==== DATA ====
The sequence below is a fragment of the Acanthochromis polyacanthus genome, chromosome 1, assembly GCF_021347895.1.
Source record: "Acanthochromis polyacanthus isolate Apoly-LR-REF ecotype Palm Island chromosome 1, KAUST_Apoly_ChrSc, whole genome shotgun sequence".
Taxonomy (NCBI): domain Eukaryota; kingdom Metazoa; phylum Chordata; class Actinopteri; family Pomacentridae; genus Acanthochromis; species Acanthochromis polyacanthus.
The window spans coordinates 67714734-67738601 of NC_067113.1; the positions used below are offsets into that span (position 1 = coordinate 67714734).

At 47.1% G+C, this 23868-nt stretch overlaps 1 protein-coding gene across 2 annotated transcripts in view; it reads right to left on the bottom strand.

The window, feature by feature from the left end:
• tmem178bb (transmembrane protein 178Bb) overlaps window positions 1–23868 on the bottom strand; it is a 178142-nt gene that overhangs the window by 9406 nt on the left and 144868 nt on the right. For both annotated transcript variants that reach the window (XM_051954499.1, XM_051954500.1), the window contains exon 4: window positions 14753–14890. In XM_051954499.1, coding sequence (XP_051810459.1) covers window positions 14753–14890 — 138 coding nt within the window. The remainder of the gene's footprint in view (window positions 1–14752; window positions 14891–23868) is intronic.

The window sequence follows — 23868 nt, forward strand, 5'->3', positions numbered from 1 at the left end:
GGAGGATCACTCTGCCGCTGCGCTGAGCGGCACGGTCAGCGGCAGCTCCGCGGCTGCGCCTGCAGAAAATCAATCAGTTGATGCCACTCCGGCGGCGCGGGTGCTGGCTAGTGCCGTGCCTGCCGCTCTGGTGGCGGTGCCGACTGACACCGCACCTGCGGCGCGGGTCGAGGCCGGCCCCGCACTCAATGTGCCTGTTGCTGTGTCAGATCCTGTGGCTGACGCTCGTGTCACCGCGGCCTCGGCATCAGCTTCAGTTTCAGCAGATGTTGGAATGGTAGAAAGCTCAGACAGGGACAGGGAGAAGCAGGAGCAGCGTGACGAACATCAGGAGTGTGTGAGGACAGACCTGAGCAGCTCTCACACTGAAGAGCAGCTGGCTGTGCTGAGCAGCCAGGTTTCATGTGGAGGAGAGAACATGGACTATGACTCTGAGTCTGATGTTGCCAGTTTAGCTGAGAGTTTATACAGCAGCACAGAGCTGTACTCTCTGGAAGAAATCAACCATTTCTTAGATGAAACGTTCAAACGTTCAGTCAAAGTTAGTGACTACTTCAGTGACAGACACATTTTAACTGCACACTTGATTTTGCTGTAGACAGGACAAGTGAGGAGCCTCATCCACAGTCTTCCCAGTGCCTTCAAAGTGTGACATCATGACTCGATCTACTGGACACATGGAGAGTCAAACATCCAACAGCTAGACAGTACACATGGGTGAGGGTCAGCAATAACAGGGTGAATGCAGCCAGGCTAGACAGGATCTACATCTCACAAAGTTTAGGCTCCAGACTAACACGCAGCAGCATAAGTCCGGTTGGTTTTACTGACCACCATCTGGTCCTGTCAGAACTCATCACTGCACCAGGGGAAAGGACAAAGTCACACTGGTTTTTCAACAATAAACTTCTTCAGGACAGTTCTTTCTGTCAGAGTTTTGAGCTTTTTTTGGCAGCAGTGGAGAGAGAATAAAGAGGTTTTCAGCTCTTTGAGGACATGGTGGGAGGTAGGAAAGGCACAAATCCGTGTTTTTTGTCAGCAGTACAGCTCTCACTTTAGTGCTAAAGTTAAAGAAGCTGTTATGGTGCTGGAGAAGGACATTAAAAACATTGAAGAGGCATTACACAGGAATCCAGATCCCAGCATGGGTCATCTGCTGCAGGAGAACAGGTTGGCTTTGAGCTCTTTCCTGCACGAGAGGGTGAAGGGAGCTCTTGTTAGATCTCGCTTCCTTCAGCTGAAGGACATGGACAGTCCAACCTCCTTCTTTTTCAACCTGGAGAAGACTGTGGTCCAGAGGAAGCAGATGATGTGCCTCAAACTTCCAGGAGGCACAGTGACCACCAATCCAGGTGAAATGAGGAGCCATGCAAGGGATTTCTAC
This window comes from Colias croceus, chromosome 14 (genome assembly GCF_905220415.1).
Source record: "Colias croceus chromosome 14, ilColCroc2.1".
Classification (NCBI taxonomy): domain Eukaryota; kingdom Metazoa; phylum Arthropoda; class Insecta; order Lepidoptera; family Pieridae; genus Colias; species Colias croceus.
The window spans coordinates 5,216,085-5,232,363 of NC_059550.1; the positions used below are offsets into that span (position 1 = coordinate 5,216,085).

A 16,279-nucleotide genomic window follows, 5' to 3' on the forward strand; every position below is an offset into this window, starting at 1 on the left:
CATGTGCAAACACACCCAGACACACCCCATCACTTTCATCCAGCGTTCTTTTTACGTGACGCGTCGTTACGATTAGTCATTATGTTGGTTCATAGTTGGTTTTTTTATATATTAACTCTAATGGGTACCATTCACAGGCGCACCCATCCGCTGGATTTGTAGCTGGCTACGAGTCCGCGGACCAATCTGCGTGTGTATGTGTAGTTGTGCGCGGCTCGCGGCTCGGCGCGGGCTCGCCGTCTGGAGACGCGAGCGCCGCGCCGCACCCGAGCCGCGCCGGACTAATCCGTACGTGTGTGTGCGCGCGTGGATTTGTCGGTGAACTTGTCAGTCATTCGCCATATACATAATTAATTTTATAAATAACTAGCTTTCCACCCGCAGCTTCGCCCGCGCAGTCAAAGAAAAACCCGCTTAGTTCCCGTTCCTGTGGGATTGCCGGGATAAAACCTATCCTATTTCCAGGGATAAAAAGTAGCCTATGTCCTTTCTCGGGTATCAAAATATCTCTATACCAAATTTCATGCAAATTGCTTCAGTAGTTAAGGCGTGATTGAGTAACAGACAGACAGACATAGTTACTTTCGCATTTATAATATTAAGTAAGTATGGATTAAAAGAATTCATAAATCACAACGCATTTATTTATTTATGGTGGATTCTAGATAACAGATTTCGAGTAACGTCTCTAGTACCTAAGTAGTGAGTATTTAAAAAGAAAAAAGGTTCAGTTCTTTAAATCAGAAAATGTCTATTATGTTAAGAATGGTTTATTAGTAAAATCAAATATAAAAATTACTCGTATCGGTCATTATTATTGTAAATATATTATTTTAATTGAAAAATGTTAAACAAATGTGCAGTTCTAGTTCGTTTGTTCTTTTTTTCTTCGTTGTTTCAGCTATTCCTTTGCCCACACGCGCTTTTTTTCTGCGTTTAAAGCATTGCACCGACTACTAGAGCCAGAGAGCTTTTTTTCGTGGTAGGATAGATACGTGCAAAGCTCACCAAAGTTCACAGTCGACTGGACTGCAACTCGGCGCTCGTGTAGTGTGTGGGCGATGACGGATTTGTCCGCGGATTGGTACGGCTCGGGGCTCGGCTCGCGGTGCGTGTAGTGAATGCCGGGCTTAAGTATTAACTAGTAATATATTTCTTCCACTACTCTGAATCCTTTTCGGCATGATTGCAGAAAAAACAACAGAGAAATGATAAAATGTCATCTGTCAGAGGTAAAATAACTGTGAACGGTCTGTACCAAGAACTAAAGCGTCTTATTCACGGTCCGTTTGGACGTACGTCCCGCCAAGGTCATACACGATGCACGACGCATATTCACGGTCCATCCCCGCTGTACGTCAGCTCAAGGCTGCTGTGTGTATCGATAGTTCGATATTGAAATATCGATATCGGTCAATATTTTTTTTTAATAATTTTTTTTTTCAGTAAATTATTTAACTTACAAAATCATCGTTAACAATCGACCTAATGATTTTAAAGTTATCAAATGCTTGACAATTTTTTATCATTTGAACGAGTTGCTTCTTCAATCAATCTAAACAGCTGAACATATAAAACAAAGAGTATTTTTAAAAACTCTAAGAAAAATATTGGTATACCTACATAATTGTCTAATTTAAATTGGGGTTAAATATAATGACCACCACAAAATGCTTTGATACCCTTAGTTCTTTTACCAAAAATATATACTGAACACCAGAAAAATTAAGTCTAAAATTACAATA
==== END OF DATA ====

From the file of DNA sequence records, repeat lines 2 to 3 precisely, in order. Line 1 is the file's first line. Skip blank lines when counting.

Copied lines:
Source record: "Acanthochromis polyacanthus isolate Apoly-LR-REF ecotype Palm Island chromosome 1, KAUST_Apoly_ChrSc, whole genome shotgun sequence".
Taxonomy (NCBI): domain Eukaryota; kingdom Metazoa; phylum Chordata; class Actinopteri; family Pomacentridae; genus Acanthochromis; species Acanthochromis polyacanthus.